"O tempora! O mores!"
Certainly Cicero would have repeated his famous exclamation over the times and morals of ancient Rome if he could have seen Marshall High School's 20th centruy orators, dressed in white "devolution" jumpsuits and translating television commercial slogans from Latin to English.
But on second look Cicero, the revered Roman orator and philosopher whose head and hands were cut off for some questionable blasphemies, might actually have approved of the creative colloquies exchanged last weekend at Woodson High School's 1981 Latin Bowl.
"Give the English translation for this TV slogan," came the command from the contest moderator. "Agemur!"
The Lake Braddock High School team frenetically rang their buzzer.
"We are driven!" A frizzy-haired brunette was bursting with the correct answer. Her school's cheering section screamed on cue.
And purists, take note: The competition among 125 teams from Virginia, Maryland and the District wasn't confined solely to classical pop. The true grit of ancient studies also was in contention, as budding scholars grappled with friendly grammatical constructions such as the double dative, the ablative absolute and the jussive subjunctive.
By the gods, the laurel-crowned citizens of Rome couldn't have been anything but pleased to see the turnout of about 500 kids weaned on video but keen on Latin. And they would have been equally impressed by Maureen O'Donnell, the super-teacher who organized the event. Her student admirers say membership in the Woodson Latin club has jumped more than 200 percent because of her professorial reputation.
The final round of the competition saw teams from J.E.B. Stuart, Lake Braddock and Handley high schools battling over questions most obscure. As one Woodson observer said, these players were "the cream of the crop."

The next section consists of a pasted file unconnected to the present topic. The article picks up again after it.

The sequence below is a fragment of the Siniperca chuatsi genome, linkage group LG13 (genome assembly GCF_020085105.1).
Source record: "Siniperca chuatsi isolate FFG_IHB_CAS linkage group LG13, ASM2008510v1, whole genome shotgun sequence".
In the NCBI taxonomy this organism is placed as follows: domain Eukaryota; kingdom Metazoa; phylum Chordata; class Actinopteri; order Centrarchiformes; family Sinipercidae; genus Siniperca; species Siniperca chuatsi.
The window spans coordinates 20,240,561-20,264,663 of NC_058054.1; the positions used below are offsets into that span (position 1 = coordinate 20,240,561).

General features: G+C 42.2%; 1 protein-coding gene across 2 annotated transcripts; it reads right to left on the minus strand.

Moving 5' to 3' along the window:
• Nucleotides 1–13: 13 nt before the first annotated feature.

How many of us remember the riddle of the Sphinx, (loosely translated: "What walks on four legs in its first years, on two legs in its middle years and on three legs in its final years?") much less the answer?
The classicists from Stuart not only shot out the answer to the riddle (man), but they also got points for knowing who in ancient times answered it (Oedipus) and who wrote the three Greek tragedies in which Oedipus was the main character (Sophocles).
But the creme de la creme turned out to be the Latinists from Handley High in Winchester, Va. They were a varied crew, consisting of Chris Apostles, whose father speaks modern Greek at home and who comes to his knowledge of Latin through five years of French study; Leslie Flowers, who traveled to Pompeii for a first-hand look at Roman archeology and culture; John Rice, a veteran of national-level Latin Bowls in years past, and Kim Haines, whose demure looks belied her ruthless mastery of the finest points of Latin grammar.
Members of all the teams, from the "inexperienced" level on up, answered questions many of the erstwhile Latin students among us would be ashamed to admit we've forgotten. Some of the trivia queries were obscure, some commonplace. Here's one that tipped the scales for Handley, one that any self-respecting former Latin student should be able to answer:
"What are the first three words of Virgil's "Aeneid"?